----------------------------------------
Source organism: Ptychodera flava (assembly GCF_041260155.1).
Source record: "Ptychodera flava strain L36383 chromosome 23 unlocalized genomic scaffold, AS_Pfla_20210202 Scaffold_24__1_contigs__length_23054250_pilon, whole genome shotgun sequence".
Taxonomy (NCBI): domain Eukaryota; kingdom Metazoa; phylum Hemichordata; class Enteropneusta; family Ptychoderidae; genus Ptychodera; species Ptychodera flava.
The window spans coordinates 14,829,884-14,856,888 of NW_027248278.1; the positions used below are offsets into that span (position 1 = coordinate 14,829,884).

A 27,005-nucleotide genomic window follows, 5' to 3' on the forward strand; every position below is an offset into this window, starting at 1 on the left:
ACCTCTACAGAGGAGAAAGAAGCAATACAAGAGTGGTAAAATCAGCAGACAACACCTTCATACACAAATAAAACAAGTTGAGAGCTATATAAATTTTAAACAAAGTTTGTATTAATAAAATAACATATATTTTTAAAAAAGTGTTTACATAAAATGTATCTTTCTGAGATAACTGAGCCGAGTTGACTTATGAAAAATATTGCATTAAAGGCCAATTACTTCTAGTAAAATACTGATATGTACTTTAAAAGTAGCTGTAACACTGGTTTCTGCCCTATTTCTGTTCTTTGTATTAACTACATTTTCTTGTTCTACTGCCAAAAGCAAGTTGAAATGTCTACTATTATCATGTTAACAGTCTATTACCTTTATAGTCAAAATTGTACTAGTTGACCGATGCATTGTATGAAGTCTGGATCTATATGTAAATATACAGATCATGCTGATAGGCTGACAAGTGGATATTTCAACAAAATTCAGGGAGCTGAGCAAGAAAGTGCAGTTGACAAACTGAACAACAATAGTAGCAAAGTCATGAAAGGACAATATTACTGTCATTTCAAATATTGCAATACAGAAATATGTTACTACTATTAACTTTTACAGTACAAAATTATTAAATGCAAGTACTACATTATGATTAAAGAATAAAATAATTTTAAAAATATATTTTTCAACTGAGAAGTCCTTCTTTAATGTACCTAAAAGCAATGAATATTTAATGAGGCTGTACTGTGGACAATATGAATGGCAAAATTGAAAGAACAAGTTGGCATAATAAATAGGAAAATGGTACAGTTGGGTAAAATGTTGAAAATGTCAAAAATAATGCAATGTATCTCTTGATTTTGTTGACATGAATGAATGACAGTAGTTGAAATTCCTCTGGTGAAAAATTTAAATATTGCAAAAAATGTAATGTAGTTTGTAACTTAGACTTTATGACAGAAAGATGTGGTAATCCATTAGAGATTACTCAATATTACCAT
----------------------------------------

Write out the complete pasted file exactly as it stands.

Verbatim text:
Source organism: Ptychodera flava (assembly GCF_041260155.1).
Source record: "Ptychodera flava strain L36383 chromosome 23 unlocalized genomic scaffold, AS_Pfla_20210202 Scaffold_24__1_contigs__length_23054250_pilon, whole genome shotgun sequence".
Taxonomy (NCBI): domain Eukaryota; kingdom Metazoa; phylum Hemichordata; class Enteropneusta; family Ptychoderidae; genus Ptychodera; species Ptychodera flava.
The window spans coordinates 14,829,884-14,856,888 of NW_027248278.1; the positions used below are offsets into that span (position 1 = coordinate 14,829,884).

A 27,005-nucleotide genomic window follows, 5' to 3' on the forward strand; every position below is an offset into this window, starting at 1 on the left:
ACCTCTACAGAGGAGAAAGAAGCAATACAAGAGTGGTAAAATCAGCAGACAACACCTTCATACACAAATAAAACAAGTTGAGAGCTATATAAATTTTAAACAAAGTTTGTATTAATAAAATAACATATATTTTTAAAAAAGTGTTTACATAAAATGTATCTTTCTGAGATAACTGAGCCGAGTTGACTTATGAAAAATATTGCATTAAAGGCCAATTACTTCTAGTAAAATACTGATATGTACTTTAAAAGTAGCTGTAACACTGGTTTCTGCCCTATTTCTGTTCTTTGTATTAACTACATTTTCTTGTTCTACTGCCAAAAGCAAGTTGAAATGTCTACTATTATCATGTTAACAGTCTATTACCTTTATAGTCAAAATTGTACTAGTTGACCGATGCATTGTATGAAGTCTGGATCTATATGTAAATATACAGATCATGCTGATAGGCTGACAAGTGGATATTTCAACAAAATTCAGGGAGCTGAGCAAGAAAGTGCAGTTGACAAACTGAACAACAATAGTAGCAAAGTCATGAAAGGACAATATTACTGTCATTTCAAATATTGCAATACAGAAATATGTTACTACTATTAACTTTTACAGTACAAAATTATTAAATGCAAGTACTACATTATGATTAAAGAATAAAATAATTTTAAAAATATATTTTTCAACTGAGAAGTCCTTCTTTAATGTACCTAAAAGCAATGAATATTTAATGAGGCTGTACTGTGGACAATATGAATGGCAAAATTGAAAGAACAAGTTGGCATAATAAATAGGAAAATGGTACAGTTGGGTAAAATGTTGAAAATGTCAAAAATAATGCAATGTATCTCTTGATTTTGTTGACATGAATGAATGACAGTAGTTGAAATTCCTCTGGTGAAAAATTTAAATATTGCAAAAAATGTAATGTAGTTTGTAACTTAGACTTTATGACAGAAAGATGTGGTAATCCATTAGAGATTACTCAATATTACCAT